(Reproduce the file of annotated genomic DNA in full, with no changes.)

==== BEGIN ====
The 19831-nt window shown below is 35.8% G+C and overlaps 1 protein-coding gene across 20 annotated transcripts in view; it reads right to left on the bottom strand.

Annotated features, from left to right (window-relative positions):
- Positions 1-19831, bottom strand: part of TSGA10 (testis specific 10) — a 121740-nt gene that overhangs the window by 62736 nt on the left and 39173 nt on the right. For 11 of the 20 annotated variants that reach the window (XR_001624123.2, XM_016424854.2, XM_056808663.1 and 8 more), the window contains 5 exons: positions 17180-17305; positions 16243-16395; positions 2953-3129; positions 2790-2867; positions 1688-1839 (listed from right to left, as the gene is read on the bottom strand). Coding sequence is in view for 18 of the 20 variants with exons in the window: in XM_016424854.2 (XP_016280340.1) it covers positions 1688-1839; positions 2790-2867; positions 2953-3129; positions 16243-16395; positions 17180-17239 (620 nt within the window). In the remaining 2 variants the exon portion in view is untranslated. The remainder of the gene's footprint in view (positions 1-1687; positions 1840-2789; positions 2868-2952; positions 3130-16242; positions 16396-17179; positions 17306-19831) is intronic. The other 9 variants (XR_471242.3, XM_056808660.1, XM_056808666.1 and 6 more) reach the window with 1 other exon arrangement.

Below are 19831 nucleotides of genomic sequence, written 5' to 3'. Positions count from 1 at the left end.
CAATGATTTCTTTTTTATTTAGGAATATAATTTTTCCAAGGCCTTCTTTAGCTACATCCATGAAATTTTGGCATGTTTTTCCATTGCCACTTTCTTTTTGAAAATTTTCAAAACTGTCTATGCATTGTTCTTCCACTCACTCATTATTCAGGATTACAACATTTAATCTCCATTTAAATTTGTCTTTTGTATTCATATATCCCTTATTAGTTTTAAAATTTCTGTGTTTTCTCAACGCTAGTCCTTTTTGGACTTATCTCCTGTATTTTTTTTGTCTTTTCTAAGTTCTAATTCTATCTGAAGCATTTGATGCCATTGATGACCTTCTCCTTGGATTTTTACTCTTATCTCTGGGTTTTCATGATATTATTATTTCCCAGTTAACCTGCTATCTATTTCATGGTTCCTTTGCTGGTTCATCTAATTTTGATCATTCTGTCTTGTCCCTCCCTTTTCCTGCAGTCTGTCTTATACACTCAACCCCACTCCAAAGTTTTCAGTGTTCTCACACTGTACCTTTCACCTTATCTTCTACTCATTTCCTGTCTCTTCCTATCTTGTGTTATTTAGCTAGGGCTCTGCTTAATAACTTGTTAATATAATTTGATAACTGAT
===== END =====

The 19831-nt window shown below is 35.8% G+C and overlaps 1 protein-coding gene across 20 annotated transcripts in view; it reads right to left on the bottom strand.

Annotated features, from left to right (window-relative positions):
- Positions 1-19831, bottom strand: part of TSGA10 (testis specific 10) — a 121740-nt gene that overhangs the window by 62736 nt on the left and 39173 nt on the right. For 11 of the 20 annotated variants that reach the window (XR_001624123.2, XM_016424854.2, XM_056808663.1 and 8 more), the window contains 5 exons: positions 17180-17305; positions 16243-16395; positions 2953-3129; positions 2790-2867; positions 1688-1839 (listed from right to left, as the gene is read on the bottom strand). Coding sequence is in view for 18 of the 20 variants with exons in the window: in XM_016424854.2 (XP_016280340.1) it covers positions 1688-1839; positions 2790-2867; positions 2953-3129; positions 16243-16395; positions 17180-17239 (620 nt within the window). In the remaining 2 variants the exon portion in view is untranslated. The remainder of the gene's footprint in view (positions 1-1687; positions 1840-2789; positions 2868-2952; positions 3130-16242; positions 16396-17179; positions 17306-19831) is intronic. The other 9 variants (XR_471242.3, XM_056808660.1, XM_056808666.1 and 6 more) reach the window with 1 other exon arrangement.

Below are 19831 nucleotides of genomic sequence, written 5' to 3'. Positions count from 1 at the left end.
CAATGATTTCTTTTTTATTTAGGAATATAATTTTTCCAAGGCCTTCTTTAGCTACATCCATGAAATTTTGGCATGTTTTTCCATTGCCACTTTCTTTTTGAAAATTTTCAAAACTGTCTATGCATTGTTCTTCCACTCACTCATTATTCAGGATTACAACATTTAATCTCCATTTAAATTTGTCTTTTGTATTCATATATCCCTTATTAGTTTTAAAATTTCTGTGTTTTCTCAACGCTAGTCCTTTTTGGACTTATCTCCTGTATTTTTTTTGTCTTTTCTAAGTTCTAATTCTATCTGAAGCATTTGATGCCATTGATGACCTTCTCCTTGGATTTTTACTCTTATCTCTGGGTTTTCATGATATTATTATTTCCCAGTTAACCTGCTATCTATTTCATGGTTCCTTTGCTGGTTCATCTAATTTTGATCATTCTGTCTTGTCCCTCCCTTTTCCTGCAGTCTGTCTTATACACTCAACCCCACTCCAAAGTTTTCAGTGTTCTCACACTGTACCTTTCACCTTATCTTCTACTCATTTCCTGTCTCTTCCTATCTTGTGTTATTTAGCTAGGGCTCTGCTTAATAACTTGTTAATATAATTTGATAACTGAT